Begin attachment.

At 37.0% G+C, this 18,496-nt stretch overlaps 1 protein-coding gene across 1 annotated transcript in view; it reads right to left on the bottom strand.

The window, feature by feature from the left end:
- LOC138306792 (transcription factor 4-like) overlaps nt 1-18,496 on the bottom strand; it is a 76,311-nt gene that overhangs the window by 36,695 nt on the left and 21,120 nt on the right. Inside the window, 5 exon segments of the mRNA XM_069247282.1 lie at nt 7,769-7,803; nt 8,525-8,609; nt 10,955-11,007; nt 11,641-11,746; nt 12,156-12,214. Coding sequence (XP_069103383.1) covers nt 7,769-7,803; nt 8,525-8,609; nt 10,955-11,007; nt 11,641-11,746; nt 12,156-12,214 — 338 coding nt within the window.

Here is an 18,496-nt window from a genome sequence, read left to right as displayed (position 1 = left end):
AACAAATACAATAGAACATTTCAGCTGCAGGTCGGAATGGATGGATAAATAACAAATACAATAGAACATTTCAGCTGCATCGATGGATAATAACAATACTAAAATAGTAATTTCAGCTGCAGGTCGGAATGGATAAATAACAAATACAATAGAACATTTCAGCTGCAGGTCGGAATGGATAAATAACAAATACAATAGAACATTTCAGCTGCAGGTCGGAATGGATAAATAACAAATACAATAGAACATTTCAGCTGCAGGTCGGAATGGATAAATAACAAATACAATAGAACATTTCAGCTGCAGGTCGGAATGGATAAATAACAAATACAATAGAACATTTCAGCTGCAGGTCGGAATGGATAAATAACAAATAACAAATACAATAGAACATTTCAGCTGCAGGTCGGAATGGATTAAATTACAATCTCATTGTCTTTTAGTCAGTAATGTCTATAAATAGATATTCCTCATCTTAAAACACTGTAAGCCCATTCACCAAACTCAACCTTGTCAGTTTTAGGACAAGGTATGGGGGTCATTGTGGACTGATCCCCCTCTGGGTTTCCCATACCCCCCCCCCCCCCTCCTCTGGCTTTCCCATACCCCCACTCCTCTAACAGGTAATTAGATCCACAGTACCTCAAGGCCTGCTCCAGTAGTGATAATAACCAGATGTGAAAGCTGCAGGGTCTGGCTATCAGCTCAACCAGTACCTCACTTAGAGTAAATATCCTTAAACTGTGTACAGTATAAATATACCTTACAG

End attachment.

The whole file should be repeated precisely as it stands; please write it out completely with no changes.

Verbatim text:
At 37.0% G+C, this 18,496-nt stretch overlaps 1 protein-coding gene across 1 annotated transcript in view; it reads right to left on the bottom strand.

The window, feature by feature from the left end:
- LOC138306792 (transcription factor 4-like) overlaps nt 1-18,496 on the bottom strand; it is a 76,311-nt gene that overhangs the window by 36,695 nt on the left and 21,120 nt on the right. Inside the window, 5 exon segments of the mRNA XM_069247282.1 lie at nt 7,769-7,803; nt 8,525-8,609; nt 10,955-11,007; nt 11,641-11,746; nt 12,156-12,214. Coding sequence (XP_069103383.1) covers nt 7,769-7,803; nt 8,525-8,609; nt 10,955-11,007; nt 11,641-11,746; nt 12,156-12,214 — 338 coding nt within the window.

Here is an 18,496-nt window from a genome sequence, read left to right as displayed (position 1 = left end):
AACAAATACAATAGAACATTTCAGCTGCAGGTCGGAATGGATGGATAAATAACAAATACAATAGAACATTTCAGCTGCATCGATGGATAATAACAATACTAAAATAGTAATTTCAGCTGCAGGTCGGAATGGATAAATAACAAATACAATAGAACATTTCAGCTGCAGGTCGGAATGGATAAATAACAAATACAATAGAACATTTCAGCTGCAGGTCGGAATGGATAAATAACAAATACAATAGAACATTTCAGCTGCAGGTCGGAATGGATAAATAACAAATACAATAGAACATTTCAGCTGCAGGTCGGAATGGATAAATAACAAATACAATAGAACATTTCAGCTGCAGGTCGGAATGGATAAATAACAAATAACAAATACAATAGAACATTTCAGCTGCAGGTCGGAATGGATTAAATTACAATCTCATTGTCTTTTAGTCAGTAATGTCTATAAATAGATATTCCTCATCTTAAAACACTGTAAGCCCATTCACCAAACTCAACCTTGTCAGTTTTAGGACAAGGTATGGGGGTCATTGTGGACTGATCCCCCTCTGGGTTTCCCATACCCCCCCCCCCCCCTCCTCTGGCTTTCCCATACCCCCACTCCTCTAACAGGTAATTAGATCCACAGTACCTCAAGGCCTGCTCCAGTAGTGATAATAACCAGATGTGAAAGCTGCAGGGTCTGGCTATCAGCTCAACCAGTACCTCACTTAGAGTAAATATCCTTAAACTGTGTACAGTATAAATATACCTTACAG